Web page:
However, the St. Louis African American Genealogical Society was determined to change this, lobbying, and writing, they wanted a monument to list these brave soldiers, listing their names. The U.S. Government would grant this if they could produce proof and a descendant of one of those soldiers known to have died due to the Cholera.

Enter George Abbington, who had gone in search of his grandparents, all four of which were born into slavery and who had lived in St. Charles County. George Abbington’s search into his families past provided enough documentation that in 2014, a new and long overdue monument was placed with the names of the soldiers of the 56th upon the grave formerly marked as “unknown”.  And Granville Abbington would finally receive his own memorial headstone.










German Heritage Along the Missouri River

German Heritage Along the Missouri River

BUS TOUR        Join us for a tour of  GERMAN HERITAGE ALONG THE MISSOURI RIVER! On Saturday, August 2, 2014 spend a day with friends visiting historic German sites that share the early German heritage of Missouri! Air Conditioned buses will depart St. Charles at 9 am and visit the only State Historic Park devoted to German heritage, Deutschheim State Historic Site in Hermann, Missouri. With guided tours of two historic houses, we experience the daily life and traditions of German immigrants to Missouri as it was in the mid-19th century. In 1836, the German Setttlement Society of Philadelphia was formed to create Deutschheim (German Home), a place where German immigrants could live much as they had in the old country with the freedom to practice their own German traditions and language. We will tour the Pommer-Gentner House, and the Strehly House where Carl Strehly and his partner Eduard Muehl published the German newspaper Der Lichtefreund. 256px-Deutschheim_HSS_20140126-2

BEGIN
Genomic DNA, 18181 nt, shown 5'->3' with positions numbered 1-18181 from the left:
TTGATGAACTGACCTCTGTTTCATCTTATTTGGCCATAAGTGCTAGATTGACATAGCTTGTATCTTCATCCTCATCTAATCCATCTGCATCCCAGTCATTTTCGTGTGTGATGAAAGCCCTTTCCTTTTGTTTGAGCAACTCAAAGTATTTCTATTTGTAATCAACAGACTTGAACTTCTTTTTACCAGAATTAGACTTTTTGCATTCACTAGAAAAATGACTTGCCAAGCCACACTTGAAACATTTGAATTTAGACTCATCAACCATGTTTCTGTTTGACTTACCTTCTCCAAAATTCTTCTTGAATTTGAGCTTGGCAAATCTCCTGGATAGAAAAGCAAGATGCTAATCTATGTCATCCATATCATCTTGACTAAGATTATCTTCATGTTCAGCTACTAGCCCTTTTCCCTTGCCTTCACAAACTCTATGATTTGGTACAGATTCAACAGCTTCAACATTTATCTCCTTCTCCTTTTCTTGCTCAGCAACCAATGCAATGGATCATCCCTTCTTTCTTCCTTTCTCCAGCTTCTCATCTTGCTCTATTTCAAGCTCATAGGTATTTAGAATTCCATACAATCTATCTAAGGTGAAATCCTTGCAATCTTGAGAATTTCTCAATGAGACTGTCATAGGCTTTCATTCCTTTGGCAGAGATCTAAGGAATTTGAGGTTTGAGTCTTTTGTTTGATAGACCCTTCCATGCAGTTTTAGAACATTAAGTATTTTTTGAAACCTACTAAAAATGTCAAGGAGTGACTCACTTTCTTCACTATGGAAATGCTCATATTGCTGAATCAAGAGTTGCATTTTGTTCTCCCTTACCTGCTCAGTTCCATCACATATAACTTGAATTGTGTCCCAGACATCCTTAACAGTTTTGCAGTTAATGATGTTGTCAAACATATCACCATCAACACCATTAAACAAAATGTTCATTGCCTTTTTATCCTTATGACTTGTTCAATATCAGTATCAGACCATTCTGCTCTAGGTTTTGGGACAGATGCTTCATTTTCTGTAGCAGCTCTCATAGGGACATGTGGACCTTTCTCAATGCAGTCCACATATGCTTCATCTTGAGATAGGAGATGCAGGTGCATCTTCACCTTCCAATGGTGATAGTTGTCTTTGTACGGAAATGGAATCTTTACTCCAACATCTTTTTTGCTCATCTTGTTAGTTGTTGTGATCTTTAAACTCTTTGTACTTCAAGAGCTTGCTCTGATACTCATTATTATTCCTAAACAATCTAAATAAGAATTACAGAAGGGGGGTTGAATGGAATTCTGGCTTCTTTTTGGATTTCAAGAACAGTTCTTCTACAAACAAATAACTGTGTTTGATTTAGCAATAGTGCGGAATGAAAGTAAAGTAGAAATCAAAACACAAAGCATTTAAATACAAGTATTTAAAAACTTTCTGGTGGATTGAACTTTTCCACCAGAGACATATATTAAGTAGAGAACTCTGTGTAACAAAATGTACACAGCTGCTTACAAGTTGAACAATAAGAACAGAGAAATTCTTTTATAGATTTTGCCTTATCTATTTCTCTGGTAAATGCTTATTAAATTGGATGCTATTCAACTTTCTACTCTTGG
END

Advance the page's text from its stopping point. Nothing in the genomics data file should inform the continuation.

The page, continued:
images-3Next, we will visit Dutzow, near where author Gottfried Duden lived and wrote his famous book A Report on a Journey to the Western States of North America which brought thousands of Germans to Missouri in the 1830s, including the Berlin Society and the Giessen Emigration Society. Here we will have a delicious catered box lunch, and enjoy Blumenhoff Winery in the heart of wine country. After lunch, we will continue to enjoy the first American Viticultural Area – the Missouri Weinstrasse – with a wine tasting at the Munch family winery, Mt. Pleasant in Augusta, Missouri. Throughout the tour historian Dorris Keeven-Franke will share the story of Missouri’s earliest German emigration, on the bus, with the tour ending back in St. Charles at 5pm.

Tickets are only $45 and include all admissions and lunch! To purchase each ticket call 636-465-3842 or contact us with the form below. The bus tour is sponsored by the St. Charles German Heritage Club! smallscghlogo




Celebrate National Trails Day by Stepping Back to 1820…

The Journey begins at the First Missouri State Capitol, and instead of covered wagons, modern day travelers will be transported through time by bus, and travel the first 20 miles of the original Boone’s Lick Trail. It will leave the original route and follow the spur to the historic Boone home, where they will experience frontier life through period demonstrations, hands on activities, early 1800s meal served in an early log cabin, and tour the original Boone home. 

Event partners are Boone’s Lick Road Association

City of Cottleville

Missouri State Parks

The Historic Daniel Boone Home & Heritage Center

For more information or to register call 636-940-3322

or  email firststatecapitolstatehistoricsite@dnr.mo.gov

Participants must register ($75) in advance as space is limited.